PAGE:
Imagine the (legitimate) outcry if a local municipality, a State government, or the Federal government in the US deployed an infrastructure that would systematically identify and track people as they went about their daily lives, without a viable option to opt out. While the US has laws that govern when and how data about individuals could be used, the mere availability of such data would lead to temptations that would be irresistible in practice, yet not necessary for the functioning of this society.
Blog Category: social impact of technology
Critiques of software patents is all the rage lately, from bloggers like Daniel Tunkelang to the NPR. The list of problems with them includes that they stifle innovation, that they are tools to beat up small companies and startups, and that they are simply trading cards that big corporations use to protect each other at everyone else’s expense. So why are software patents different from other patents? Why aren’t people arguing about scrapping the patent system entirely?
Last week I had the opportunity to attend a debate-style talk featuring Bob Zeidman (pro) and Prof. Edward A. Lee (con) about software patents hosted by the Computer History Museum, which I found quite helpful in understanding the issues. The motion under consideration was “Software patents encourage innovation.”
The discussion on my previous post has raised some interesting and valid points regarding holding conferences in countries like China that block some (or all) internet traffic. Given that the conference has an audience that extends beyond the location of the conference, how can this audience be served in the presence of country-sponsored firewalls? Specifically, how can we get access to the Twitter stream and to other media being generated by the conference?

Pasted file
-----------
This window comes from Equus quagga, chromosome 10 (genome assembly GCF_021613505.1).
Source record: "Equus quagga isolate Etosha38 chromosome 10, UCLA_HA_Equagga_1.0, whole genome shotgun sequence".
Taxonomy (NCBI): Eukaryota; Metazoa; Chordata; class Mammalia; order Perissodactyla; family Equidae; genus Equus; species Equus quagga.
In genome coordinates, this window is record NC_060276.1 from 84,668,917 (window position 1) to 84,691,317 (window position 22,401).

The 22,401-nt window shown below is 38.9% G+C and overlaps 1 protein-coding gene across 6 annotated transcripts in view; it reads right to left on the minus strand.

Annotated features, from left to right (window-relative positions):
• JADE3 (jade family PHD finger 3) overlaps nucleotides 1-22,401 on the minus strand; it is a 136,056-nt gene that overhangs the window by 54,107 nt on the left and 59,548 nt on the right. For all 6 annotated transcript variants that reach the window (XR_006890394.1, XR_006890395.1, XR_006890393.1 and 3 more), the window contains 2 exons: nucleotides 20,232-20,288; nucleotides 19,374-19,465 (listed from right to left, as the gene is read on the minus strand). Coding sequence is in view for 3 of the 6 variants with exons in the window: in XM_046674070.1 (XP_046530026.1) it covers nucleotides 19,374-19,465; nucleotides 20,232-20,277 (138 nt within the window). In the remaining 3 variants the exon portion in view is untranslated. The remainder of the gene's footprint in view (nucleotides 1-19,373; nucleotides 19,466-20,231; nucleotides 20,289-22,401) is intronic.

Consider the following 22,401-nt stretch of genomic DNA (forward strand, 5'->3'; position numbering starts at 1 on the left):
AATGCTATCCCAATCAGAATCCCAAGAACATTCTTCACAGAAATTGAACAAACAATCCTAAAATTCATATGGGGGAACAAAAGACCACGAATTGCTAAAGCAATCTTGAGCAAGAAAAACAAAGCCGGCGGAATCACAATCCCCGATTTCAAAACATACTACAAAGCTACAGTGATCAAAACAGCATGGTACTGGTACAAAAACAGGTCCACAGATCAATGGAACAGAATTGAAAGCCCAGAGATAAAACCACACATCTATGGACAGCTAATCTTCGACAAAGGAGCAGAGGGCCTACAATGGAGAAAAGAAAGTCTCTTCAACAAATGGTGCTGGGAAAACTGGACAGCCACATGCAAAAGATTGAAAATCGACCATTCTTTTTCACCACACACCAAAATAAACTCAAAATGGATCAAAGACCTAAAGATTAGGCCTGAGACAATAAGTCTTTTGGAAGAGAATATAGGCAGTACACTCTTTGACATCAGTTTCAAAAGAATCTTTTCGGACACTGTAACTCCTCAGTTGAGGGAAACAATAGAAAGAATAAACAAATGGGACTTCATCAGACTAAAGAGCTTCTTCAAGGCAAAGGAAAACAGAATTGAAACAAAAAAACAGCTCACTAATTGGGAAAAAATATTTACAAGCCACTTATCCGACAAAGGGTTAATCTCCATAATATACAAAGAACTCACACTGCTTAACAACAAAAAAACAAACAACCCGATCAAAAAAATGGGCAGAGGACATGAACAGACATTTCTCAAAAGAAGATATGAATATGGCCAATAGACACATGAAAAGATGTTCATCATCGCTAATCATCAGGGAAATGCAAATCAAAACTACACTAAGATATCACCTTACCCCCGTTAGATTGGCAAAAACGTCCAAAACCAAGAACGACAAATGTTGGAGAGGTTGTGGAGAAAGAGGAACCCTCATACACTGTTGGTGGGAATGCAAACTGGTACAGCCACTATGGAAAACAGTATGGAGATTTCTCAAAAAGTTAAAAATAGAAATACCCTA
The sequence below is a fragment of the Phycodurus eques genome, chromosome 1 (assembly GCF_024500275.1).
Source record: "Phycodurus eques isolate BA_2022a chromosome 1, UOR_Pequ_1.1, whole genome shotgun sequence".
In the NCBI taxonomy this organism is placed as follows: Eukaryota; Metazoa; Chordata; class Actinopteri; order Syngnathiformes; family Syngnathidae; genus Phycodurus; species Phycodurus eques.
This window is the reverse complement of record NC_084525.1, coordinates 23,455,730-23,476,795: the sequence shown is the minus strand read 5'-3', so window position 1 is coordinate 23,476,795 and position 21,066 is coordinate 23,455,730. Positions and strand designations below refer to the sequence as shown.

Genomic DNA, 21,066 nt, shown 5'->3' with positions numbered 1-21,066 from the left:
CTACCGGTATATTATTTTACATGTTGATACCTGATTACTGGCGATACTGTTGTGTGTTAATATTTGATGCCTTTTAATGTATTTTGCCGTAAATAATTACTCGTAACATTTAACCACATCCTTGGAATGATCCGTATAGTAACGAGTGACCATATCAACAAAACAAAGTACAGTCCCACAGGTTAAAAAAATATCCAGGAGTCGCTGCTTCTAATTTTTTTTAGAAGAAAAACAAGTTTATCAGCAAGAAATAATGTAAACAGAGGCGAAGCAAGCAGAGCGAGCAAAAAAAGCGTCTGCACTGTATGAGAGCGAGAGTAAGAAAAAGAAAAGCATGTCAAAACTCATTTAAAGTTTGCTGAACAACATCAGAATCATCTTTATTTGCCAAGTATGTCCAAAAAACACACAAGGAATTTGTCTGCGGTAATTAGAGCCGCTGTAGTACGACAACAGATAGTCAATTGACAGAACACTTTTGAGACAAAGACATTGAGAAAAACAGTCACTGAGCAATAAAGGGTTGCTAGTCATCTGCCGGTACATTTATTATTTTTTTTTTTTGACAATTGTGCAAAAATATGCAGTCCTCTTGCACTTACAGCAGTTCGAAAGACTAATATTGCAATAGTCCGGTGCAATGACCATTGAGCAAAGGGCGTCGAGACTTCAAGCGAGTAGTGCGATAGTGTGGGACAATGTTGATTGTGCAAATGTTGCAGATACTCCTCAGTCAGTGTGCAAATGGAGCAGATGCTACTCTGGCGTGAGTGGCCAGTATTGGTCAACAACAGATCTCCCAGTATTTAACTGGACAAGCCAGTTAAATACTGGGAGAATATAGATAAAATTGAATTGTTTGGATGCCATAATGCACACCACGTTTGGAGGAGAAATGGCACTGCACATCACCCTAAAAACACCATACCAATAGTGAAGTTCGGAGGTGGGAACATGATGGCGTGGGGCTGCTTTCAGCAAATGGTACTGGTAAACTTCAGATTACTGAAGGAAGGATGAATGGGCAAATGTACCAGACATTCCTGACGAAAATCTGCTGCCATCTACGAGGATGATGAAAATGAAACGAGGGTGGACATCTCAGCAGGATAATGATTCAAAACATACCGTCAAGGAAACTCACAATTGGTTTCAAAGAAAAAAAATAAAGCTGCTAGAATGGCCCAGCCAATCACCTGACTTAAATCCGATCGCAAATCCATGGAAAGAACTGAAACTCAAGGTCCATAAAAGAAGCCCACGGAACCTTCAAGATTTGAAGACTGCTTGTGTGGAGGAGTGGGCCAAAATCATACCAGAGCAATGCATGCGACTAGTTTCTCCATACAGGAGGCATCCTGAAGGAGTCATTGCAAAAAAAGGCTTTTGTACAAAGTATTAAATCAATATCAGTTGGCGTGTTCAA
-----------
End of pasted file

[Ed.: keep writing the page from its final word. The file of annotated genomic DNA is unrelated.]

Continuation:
A number of ACM groups have recently made decisions to hold their conferences in China. The list of major conferences includes CSCW2011, SIGIR2011, Ubicomp 2011, and ICSE 2011, just to name a few. This seems like a strange trend. The purpose of academic conferences is to disseminate ideas in an open and public manner, and thus the argument has been made that taking these conferences to China will help expose China and Chinese researchers to these Western ideals. Yet what we see conference after conference are the restrictions that China imposes on electronic communication.
The field of information retrieval is inherently (some might say pathologically) data-driven. We need datasets to test algorithms, to compare systems, etc. This is all good. It’s particularly good to have data that are meaningful and relevant, because it makes it easier to motivate users and to generalize findings to data that people care about.
I expect that in the next few cycles of conference submissions, we will see a number of papers analyze the “cable” data leaked by Bradley Manning to Wikileaks. It’s a large enough dataset with topical relevance that is sure to attract all sorts of analyses, much like the Enron email dataset did in 2004.
But there are some important differences.
A recent NY Times article exposed the machinations of a sleazy guy who ran an online business that relied on links — positive, negative, whatever — to his web site that caused it to be promoted in Google search results. In fact, he found that by being nasty to his customers, his rankings improved.
The Time article implies that it was his customers’ negative comments that drove up his PageRank score, but Get Satisfaction (least one of the sites on which many of the comments were posted) claims that they mark links with the “rel=nofollow” attribute, which removes that link from PageRank considerations.